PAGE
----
July 12, 2016
Conversations with David Gribble
– Boyle Report –
David Gribble is a Boyle vice president and is responsible for overseeing and coordinating infrastructure development for residential and commercial projects. He works closely with local, state, and federal environmental and conservation agencies to guarantee that Boyle is in compliance with all regulatory guidelines.
Editor: When do you become involved in a project?
Mr. Gribble: After a contract has been submitted to purchase a property, I approach the various environmental agencies to determine if specific permits are required for the development of the project as well as what impact, if any, the project will have on the environment. This is a mandatory step. Many projects have been redesigned, postponed, or even dropped because of the environmental impact of the project.
Editor: When are permits required?
Mr. Gribble: It’s difficult to find a property today that doesn’t have some type of stream, ditch, marsh, or wetlands. Although this list is not inclusive, if at least one of these conditions exists, we must determine if any regulatory permitting is necessary, design an appropriate response, and seek approval where required.
Editor: What are some of the environmental hazards of development?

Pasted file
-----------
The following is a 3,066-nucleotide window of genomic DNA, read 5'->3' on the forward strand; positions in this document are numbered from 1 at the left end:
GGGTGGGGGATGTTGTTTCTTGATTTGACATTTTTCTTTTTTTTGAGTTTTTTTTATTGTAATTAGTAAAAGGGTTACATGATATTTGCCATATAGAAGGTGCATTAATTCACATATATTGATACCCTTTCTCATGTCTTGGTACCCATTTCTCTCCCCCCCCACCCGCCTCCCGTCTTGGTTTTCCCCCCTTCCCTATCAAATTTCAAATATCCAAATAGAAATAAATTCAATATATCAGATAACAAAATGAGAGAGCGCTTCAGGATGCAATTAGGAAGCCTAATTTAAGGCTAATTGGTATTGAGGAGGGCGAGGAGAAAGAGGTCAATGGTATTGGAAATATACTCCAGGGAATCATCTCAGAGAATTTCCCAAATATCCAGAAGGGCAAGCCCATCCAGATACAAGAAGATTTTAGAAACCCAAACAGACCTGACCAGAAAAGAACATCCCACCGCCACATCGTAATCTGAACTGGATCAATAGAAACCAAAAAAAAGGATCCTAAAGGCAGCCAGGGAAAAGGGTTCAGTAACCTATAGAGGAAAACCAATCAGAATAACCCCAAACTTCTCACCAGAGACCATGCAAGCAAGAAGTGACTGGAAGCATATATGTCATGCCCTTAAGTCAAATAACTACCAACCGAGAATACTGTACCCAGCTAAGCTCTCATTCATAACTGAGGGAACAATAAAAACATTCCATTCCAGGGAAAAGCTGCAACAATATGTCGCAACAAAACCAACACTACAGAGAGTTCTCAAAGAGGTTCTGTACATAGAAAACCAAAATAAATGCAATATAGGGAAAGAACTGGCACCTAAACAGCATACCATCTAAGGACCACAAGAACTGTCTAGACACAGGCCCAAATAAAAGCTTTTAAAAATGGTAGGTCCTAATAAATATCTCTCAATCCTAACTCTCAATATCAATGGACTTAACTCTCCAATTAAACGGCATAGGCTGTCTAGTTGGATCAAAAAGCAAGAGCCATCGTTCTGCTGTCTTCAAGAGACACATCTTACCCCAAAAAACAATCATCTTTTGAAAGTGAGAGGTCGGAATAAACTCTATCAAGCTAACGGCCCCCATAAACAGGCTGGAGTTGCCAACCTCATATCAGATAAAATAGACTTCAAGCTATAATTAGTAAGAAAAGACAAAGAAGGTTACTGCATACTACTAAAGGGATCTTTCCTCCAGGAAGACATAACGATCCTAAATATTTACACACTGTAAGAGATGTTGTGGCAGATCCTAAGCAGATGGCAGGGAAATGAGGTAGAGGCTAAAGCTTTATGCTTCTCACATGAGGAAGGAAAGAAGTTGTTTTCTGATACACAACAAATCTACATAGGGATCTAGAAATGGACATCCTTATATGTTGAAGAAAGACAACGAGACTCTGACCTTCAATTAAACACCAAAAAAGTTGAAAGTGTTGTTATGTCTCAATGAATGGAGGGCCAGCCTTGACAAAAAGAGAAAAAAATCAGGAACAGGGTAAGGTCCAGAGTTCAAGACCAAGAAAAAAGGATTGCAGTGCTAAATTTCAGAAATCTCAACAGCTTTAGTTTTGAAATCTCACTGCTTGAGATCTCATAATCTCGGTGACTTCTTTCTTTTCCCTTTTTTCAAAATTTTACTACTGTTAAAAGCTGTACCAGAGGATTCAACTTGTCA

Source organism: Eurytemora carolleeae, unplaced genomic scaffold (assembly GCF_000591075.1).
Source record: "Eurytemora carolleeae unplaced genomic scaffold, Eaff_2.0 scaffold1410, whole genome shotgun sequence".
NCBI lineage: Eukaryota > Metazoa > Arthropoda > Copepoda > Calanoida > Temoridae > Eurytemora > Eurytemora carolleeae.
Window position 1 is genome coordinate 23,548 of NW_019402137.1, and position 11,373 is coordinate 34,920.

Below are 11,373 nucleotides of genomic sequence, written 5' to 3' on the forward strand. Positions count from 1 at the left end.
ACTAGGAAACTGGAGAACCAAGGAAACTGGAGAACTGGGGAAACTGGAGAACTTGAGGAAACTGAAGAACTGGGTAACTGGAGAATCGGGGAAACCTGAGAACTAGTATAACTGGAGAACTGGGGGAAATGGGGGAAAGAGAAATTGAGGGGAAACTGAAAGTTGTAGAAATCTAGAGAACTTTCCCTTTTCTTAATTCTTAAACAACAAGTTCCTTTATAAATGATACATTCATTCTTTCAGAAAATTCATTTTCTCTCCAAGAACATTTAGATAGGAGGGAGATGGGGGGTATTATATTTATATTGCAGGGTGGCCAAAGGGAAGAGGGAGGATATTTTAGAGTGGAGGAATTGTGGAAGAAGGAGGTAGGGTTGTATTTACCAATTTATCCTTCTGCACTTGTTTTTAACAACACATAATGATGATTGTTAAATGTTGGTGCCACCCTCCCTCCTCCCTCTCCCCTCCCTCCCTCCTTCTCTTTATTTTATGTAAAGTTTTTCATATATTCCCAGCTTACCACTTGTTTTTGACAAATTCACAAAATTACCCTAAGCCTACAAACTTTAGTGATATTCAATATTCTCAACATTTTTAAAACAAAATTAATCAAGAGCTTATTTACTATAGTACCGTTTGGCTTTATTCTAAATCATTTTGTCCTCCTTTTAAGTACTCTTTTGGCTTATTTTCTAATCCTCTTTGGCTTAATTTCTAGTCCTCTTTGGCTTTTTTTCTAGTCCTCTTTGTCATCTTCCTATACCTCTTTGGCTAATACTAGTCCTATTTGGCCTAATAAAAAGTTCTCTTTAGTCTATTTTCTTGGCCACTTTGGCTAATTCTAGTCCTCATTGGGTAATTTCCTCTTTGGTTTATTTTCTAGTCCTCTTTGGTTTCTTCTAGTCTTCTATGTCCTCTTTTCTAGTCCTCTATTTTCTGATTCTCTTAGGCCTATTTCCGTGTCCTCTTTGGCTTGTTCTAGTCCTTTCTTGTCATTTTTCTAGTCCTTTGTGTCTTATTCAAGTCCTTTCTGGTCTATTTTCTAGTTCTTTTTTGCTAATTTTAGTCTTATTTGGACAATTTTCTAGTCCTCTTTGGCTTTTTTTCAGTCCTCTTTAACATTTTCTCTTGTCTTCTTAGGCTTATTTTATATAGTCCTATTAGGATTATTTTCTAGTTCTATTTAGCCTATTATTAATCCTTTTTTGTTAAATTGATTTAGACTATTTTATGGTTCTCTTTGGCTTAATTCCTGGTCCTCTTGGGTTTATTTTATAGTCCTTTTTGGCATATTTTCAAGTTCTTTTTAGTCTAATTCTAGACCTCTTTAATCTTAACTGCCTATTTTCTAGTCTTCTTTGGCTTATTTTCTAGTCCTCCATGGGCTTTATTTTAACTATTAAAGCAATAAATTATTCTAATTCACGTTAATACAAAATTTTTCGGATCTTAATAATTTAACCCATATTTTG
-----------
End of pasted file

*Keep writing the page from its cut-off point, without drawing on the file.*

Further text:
Mr. Gribble: One of our major concerns is erosion and how to effectively control it. Once the soil has been disturbed, it is important to control the flow of water and stabilize the soil as soon as possible. This can be accomplished through the seeding and sodding of embankment areas, the installation of check dams and silt barriers, and even the creation o f permanent siltation ponds.
Editor: Are these measures always successful?
Mr. Gribble: Unfortunately, no. However, we try to respond as quickly as possible and are greatly helped by the governing authorities as well as local environmental agencies. We’ve had an excellent cooperation at the state and local levels. They deal with environmental problems over a large area and have the experience and perspective that we need. The bottom line is that we are constantly trying to find better means of sensitively interacting with the natural environment.